Court Rules Serb Forces Committed Bosnian Genocide
On 24 May 1997, a 34-year-old Bosnian Serb was sentenced by a German court to five years in jail for taking part in a massacre of Bosnian Muslims during the war in Bosnia.
Novislav Djajic was found guilty on 14 counts of acting as accomplice to murder and attempted murder. It was the first war crimes trial in Germany since the Nuremberg tribunal on Nazi war crimes more than 50 years ago.
Although there was no sufficient evidence that Novislav Djajic had “intent” to commit genocide, Judge Ermin Briessmann recalled that the court established, beyond reasonable doubt, that Serb forces committed genocide in the Bosnian municipality of Foča [pronounciation: FO-CHA] in 1992 (three years before the Srebrenica genocide).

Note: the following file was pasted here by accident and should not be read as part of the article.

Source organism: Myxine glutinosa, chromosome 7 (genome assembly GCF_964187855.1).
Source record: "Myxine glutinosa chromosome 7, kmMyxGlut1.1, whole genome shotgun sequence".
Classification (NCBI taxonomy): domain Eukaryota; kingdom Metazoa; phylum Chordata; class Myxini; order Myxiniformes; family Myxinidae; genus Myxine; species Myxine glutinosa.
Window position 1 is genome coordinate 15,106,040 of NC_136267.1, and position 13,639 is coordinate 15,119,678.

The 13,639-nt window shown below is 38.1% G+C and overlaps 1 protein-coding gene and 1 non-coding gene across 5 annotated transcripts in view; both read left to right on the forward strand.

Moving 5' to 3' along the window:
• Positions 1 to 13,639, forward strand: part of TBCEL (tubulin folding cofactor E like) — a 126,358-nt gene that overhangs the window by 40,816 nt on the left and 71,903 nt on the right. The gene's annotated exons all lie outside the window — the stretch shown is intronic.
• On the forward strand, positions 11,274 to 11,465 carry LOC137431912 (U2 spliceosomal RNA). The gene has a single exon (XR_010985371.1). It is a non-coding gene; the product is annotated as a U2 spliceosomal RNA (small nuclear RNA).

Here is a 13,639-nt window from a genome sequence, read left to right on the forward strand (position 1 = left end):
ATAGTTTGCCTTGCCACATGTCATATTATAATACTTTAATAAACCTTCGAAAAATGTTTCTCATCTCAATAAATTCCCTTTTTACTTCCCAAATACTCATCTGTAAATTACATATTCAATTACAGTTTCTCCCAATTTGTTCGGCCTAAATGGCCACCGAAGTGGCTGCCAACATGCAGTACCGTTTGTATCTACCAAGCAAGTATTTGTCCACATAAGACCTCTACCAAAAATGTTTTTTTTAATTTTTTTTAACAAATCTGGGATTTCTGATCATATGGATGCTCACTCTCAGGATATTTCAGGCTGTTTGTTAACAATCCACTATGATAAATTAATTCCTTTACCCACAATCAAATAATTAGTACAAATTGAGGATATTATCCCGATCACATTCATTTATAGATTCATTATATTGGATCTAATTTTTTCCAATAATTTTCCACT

The judge held Djajic responsible for the massacre of Bosnian Muslims. He recalled how Djajic along with other Bosnian Serb troops, had lined up 15 Bosnian Muslim civilians on a bridge over the river Drina near the town of Foca in eastern Bosnia in April 1992 and shot 14 of them in revenge after their colleagues were killed by a mine.
Novislav Djajic filed an appeal arguing he was innocent and challenging the judgement that Serb forces committed the Bosnian genocide. At Djajic’s appeal on 23 May 1997, the Bavarian Appeals Chamber confirmed that the acts of genocide against the Bosnian Muslim population were committed in June 1992 in the administrative district of Foca.